Pachie was our dog when I was a teenager. He was a spaniel-sized mutt with silky red fur, a plump puppy face even when an adult, and long singular strands of black feathers that draped over his ears. Pachie was my respite from teenage loneliness, always eager for a long walk, ready to plop on a bed at home. His best trick was to jump on me when I told him, “I’ve got the blahs.” Melancholy in his human litter mate would be wiped out by launching himself at me and covering my face with exuberant smooches. Seeing genuine sadness in me, which happened a lot, he’d respond the same way. The most loyal and loving dog, he read every family member’s emotional state and reacted with boundless affection.
When we brought home our first born son, I bent to show Pachie, now old and arthritic, the baby. He sniffed at his newest brother, then turned and walked right by my side to the living room. After that, he assigned himself as Noah’s guardian, and if you wanted to see the new baby, you had to get Pachie’s approval. He died of old age at eighteen on the Fourth of July, when our younger son, Ethan, was nearly one year old. No one was ever lonely for long with Pachie around and when he was gone, I grieved him for many years.
A fellow blogger and good friend told me her writing space is a dark corner in her basement. I burst out laughing. Writing is a lonely endeavor. Here we sit with our laptops in our corners and we talk to ourselves for hours and hours and hours. I work on my big desk top computer because it has an ergonomically correct keyboard that makes it easier on my carpal tunnel injured hands . The computer is in the middle of the living room. Awkward and ugly, but my plans to move it to a secondary bedroom are rough sketches and not action yet. Still, I talk to myself, literally out loud, talk talk talk, embarrassed when my husband walks in on me even though he’s used to catching me in writing mode. I’m not that interesting to talk to under the most social of circumstances, but when I write, it’s my modus operandi. Even when I talk-write, I’m a bit lonely. Wish Pachie was still by my side. (Hubby always leaves.)
Writing is an introspective endeavor. We plumb the depths of our minds, research the topics that interest us, consider the experiences that will inform our stories. It’s all about us, our intuition, our insight, our knowledge, our writing style, the characters we birth, the plots we plan, and the scenes we paint. Another cup of coffee and bag of pretzels, another page written – all that lonely work and sometimes we writers end up with the blahs. I suspect it’s the real culprit in the dastardly writer’s block syndrome that some suffer. We weary with the boring impositions we foist on ourselves. Listen to me talk to myself:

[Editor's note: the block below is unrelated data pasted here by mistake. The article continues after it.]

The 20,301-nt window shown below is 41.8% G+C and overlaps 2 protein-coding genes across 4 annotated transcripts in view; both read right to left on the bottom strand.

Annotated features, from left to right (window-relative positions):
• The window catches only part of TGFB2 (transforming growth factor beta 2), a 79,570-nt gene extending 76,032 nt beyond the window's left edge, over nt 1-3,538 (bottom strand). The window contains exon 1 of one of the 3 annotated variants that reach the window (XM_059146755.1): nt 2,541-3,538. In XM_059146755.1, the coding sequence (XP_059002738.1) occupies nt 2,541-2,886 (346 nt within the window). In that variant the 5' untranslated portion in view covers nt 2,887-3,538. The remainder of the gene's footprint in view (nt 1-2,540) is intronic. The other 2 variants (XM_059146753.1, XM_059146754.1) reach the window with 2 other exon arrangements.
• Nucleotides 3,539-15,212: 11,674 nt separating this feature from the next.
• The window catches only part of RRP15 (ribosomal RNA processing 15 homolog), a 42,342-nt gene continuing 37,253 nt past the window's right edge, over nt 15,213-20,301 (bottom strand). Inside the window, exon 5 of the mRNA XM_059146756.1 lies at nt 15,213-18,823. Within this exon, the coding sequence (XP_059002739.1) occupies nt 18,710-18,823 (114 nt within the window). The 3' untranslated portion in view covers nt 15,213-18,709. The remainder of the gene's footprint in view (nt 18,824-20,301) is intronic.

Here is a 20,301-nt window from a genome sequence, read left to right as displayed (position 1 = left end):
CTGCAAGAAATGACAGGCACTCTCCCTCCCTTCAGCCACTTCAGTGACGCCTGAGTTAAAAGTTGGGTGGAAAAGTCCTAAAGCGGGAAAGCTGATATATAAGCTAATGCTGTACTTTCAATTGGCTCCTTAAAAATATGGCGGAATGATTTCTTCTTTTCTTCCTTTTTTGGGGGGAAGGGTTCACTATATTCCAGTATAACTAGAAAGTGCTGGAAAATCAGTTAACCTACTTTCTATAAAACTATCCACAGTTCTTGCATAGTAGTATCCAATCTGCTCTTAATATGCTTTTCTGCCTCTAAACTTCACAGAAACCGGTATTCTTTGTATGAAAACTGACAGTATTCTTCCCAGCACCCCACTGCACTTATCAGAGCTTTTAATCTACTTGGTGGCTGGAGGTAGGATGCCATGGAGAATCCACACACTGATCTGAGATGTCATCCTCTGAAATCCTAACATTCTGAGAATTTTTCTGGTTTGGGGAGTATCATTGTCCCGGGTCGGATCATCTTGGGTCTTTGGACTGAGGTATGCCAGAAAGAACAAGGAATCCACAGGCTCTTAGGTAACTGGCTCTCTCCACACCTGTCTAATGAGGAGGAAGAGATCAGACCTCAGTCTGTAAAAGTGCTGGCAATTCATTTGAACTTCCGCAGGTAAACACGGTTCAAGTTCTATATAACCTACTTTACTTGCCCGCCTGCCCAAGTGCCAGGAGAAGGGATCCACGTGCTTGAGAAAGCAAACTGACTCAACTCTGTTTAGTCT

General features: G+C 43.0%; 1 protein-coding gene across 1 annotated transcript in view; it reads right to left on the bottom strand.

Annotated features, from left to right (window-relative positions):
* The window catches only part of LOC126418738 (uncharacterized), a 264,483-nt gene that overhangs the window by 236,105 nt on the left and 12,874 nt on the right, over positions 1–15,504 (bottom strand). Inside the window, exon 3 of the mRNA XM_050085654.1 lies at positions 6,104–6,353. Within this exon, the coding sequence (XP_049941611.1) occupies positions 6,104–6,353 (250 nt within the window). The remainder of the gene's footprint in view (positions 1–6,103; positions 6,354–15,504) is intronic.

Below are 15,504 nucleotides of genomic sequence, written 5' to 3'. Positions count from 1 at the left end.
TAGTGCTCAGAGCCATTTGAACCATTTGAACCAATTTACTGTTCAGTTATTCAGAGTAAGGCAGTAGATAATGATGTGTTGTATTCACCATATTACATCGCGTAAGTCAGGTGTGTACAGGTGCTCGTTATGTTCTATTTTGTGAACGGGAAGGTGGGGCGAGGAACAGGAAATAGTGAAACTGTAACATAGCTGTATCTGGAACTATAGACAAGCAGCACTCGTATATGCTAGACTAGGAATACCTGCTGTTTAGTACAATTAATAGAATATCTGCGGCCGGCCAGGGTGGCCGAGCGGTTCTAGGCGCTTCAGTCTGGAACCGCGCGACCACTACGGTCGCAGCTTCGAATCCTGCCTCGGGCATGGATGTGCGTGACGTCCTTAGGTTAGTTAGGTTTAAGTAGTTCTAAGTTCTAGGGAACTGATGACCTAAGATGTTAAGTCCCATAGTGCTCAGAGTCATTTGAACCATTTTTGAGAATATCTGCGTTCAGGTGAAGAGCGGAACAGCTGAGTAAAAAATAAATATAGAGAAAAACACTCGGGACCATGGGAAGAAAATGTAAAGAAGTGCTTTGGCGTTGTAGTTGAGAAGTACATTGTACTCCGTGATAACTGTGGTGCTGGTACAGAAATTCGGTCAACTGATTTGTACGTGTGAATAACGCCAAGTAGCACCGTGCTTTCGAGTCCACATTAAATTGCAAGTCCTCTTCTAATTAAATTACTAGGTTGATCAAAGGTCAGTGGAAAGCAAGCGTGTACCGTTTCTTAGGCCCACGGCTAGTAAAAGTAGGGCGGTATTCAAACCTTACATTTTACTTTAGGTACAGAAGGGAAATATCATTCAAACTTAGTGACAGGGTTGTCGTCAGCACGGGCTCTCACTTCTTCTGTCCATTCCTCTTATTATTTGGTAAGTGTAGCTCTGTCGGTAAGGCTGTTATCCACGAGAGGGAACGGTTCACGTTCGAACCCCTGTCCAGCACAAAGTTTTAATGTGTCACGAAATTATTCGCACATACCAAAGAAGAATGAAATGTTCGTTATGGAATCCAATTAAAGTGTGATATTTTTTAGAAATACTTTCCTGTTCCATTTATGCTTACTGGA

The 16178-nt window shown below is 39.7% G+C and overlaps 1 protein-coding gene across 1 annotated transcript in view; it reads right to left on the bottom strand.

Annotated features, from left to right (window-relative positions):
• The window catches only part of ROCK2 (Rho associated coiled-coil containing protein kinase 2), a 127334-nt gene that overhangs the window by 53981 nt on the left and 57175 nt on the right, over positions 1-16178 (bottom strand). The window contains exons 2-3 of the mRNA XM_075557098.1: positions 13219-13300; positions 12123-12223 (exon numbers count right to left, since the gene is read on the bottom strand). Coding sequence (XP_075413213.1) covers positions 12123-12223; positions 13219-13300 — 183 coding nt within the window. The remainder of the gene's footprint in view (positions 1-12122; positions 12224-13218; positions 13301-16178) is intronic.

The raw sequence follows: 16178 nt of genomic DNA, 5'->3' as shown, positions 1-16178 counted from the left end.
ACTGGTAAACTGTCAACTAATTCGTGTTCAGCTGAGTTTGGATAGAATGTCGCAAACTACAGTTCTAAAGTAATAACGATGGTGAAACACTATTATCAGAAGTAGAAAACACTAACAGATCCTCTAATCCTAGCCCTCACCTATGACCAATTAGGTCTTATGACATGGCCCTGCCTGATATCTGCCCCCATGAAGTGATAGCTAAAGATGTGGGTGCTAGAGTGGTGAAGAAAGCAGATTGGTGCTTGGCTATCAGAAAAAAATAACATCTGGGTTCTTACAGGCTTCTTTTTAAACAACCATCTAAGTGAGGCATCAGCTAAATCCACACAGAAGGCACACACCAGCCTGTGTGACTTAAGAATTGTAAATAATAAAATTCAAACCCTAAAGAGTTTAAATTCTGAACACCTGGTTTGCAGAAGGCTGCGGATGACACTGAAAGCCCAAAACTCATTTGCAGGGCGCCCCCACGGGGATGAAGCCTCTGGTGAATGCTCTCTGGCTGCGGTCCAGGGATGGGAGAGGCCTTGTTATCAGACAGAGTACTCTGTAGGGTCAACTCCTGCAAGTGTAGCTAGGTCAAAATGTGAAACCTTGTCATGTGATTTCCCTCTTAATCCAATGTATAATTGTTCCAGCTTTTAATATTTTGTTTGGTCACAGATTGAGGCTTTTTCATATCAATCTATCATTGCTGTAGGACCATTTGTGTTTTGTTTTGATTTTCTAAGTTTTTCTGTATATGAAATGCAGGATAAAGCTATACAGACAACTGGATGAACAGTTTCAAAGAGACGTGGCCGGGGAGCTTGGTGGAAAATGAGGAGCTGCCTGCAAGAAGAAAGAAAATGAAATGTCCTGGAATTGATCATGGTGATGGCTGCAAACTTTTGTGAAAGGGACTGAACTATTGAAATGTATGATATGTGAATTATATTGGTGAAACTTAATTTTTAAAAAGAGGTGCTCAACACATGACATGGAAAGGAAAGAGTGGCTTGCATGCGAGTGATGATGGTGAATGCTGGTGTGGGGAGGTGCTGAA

Are you home? – Sure, always. – Can I come over to visit? – Thought you were already here. – Yeah, but I decided I’d dress for the occasion. – Why bother, sweat pants and tee shirts have been fine all week. – Maybe I won’t bother to drop by after all. – Wait, I’m still here.
Are you nodding in agreement, this is your story too? Why would anyone want to talk with you when you don’t even want to talk with you? You’ve got to the change the dynamic in your life, infuse some excitement, import strategy, make life interesting so someone wants to spend time with you and give meaning to your life.
Here’s a plan, in fact a passel of plans to knock you out of your lethargy:
Get a dog. Take her for a walk around town and chat with everyone who talks to your dog as if you weren’t there.
Grab your laptop and sit at a coffee bar. Make eye contact with the person across from you, raise your paper cup, toast le chaim!
Sign up for an Emeritus class – hardly matters what subject, maybe something about writing or books or pottery wheel or Medieval music. Ask the person next to you if they’ve ever gone spelunking.
Join a writer’s critique group. Attend the meetings, crit the submissions, enter your own work, listen, learn. After the official group ends, stay and chat for an hour.
Start a blog, like this one, maybe better than this one. Post and reply. Scour for new blog ideas and share photographs.
Ask your friends over for happytizers and rum drinks. Surprise everyone with funny hats and introduce a game of book quotes.
Attend a writer’s conference. There is lots to do here, and networking is the most important – with fellow writers (who might read and review your book,) agents (who might become yours!) and editors (who might become yours!) Meet everyone and get contact info. Collect phone numbers, email addresses, Facebook info, LinkedIn contacts. Talk, write, email, tweet, and chirp.
Stimulate your imagination. Gather life experiences. Make contact with the human race, the doggie race, the alien race too. Use everything as an opportunity but nothing as an excuse. Make friends and connections. Nix the blahs.
Then sit yourself down in the loneliest corner of your basement and devote yourself to your craft. Write, for crying in the sink, write. Pachie is smiling down on us.